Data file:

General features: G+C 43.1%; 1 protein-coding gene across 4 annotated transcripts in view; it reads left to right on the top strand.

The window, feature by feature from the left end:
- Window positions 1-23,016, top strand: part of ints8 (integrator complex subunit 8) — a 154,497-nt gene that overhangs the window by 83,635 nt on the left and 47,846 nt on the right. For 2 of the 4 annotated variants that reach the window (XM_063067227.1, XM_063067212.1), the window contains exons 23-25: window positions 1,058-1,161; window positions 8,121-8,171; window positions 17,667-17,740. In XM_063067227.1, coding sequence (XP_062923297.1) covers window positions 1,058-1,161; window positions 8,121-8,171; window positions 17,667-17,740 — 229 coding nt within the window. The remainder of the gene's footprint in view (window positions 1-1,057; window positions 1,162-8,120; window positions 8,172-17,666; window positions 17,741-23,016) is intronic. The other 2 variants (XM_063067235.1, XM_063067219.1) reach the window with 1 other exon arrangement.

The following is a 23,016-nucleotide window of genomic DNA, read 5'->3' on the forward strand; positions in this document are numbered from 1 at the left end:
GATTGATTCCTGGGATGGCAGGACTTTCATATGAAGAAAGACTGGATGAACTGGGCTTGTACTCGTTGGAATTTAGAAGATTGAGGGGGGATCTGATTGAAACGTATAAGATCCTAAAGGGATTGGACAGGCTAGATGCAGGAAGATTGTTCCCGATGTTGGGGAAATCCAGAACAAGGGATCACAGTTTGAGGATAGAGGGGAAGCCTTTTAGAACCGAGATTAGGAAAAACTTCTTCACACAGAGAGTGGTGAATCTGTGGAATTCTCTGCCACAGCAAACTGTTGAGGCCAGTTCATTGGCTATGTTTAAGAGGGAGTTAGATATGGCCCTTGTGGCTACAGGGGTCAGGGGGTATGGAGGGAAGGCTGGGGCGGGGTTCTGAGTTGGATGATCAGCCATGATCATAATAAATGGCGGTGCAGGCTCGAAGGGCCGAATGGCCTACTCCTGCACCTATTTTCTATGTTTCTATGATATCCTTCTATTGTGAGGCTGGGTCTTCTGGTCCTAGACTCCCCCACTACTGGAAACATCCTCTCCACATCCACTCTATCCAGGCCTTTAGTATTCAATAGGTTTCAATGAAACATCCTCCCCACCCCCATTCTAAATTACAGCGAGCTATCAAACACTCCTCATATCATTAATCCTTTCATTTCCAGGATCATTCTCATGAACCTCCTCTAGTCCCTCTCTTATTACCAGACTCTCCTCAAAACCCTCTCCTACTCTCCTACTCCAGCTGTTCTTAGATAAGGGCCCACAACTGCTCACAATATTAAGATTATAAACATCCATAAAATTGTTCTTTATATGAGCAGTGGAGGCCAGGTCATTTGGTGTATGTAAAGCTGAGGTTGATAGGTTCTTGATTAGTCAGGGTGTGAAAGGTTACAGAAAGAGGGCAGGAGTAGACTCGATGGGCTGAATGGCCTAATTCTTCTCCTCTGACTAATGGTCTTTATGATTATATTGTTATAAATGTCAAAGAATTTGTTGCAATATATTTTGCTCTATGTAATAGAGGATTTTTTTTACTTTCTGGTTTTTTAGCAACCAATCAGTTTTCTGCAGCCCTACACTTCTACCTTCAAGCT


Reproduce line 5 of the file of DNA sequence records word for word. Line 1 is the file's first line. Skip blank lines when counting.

GATTGATTCCTGGGATGGCAGGACTTTCATATGAAGAAAGACTGGATGAACTGGGCTTGTACTCGTTGGAATTTAGAAGATTGAGGGGGGATCTGATTGAAACGTATAAGATCCTAAAGGGATTGGACAGGCTAGATGCAGGAAGATTGTTCCCGATGTTGGGGAAATCCAGAACAAGGGATCACAGTTTGAGGATAGAGGGGAAGCCTTTTAGAACCGAGATTAGGAAAAACTTCTTCACACAGAGAGTGGTGAATCTGTGGAATTCTCTGCCACAGCAAACTGTTGAGGCCAGTTCATTGGCTATGTTTAAGAGGGAGTTAGATATGGCCCTTGTGGCTACAGGGGTCAGGGGGTATGGAGGGAAGGCTGGGGCGGGGTTCTGAGTTGGATGATCAGCCATGATCATAATAAATGGCGGTGCAGGCTCGAAGGGCCGAATGGCCTACTCCTGCACCTATTTTCTATGTTTCTATGATATCCTTCTATTGTGAGGCTGGGTCTTCTGGTCCTAGACTCCCCCACTACTGGAAACATCCTCTCCACATCCACTCTATCCAGGCCTTTAGTATTCAATAGGTTTCAATGAAACATCCTCCCCACCCCCATTCTAAATTACAGCGAGCTATCAAACACTCCTCATATCATTAATCCTTTCATTTCCAGGATCATTCTCATGAACCTCCTCTAGTCCCTCTCTTATTACCAGACTCTCCTCAAAACCCTCTCCTACTCTCCTACTCCAGCTGTTCTTAGATAAGGGCCCACAACTGCTCACAATATTAAGATTATAAACATCCATAAAATTGTTCTTTATATGAGCAGTGGAGGCCAGGTCATTTGGTGTATGTAAAGCTGAGGTTGATAGGTTCTTGATTAGTCAGGGTGTGAAAGGTTACAGAAAGAGGGCAGGAGTAGACTCGATGGGCTGAATGGCCTAATTCTTCTCCTCTGACTAATGGTCTTTATGATTATATTGTTATAAATGTCAAAGAATTTGTTGCAATATATTTTGCTCTATGTAATAGAGGATTTTTTTTACTTTCTGGTTTTTTAGCAACCAATCAGTTTTCTGCAGCCCTACACTTCTACCTTCAAGCT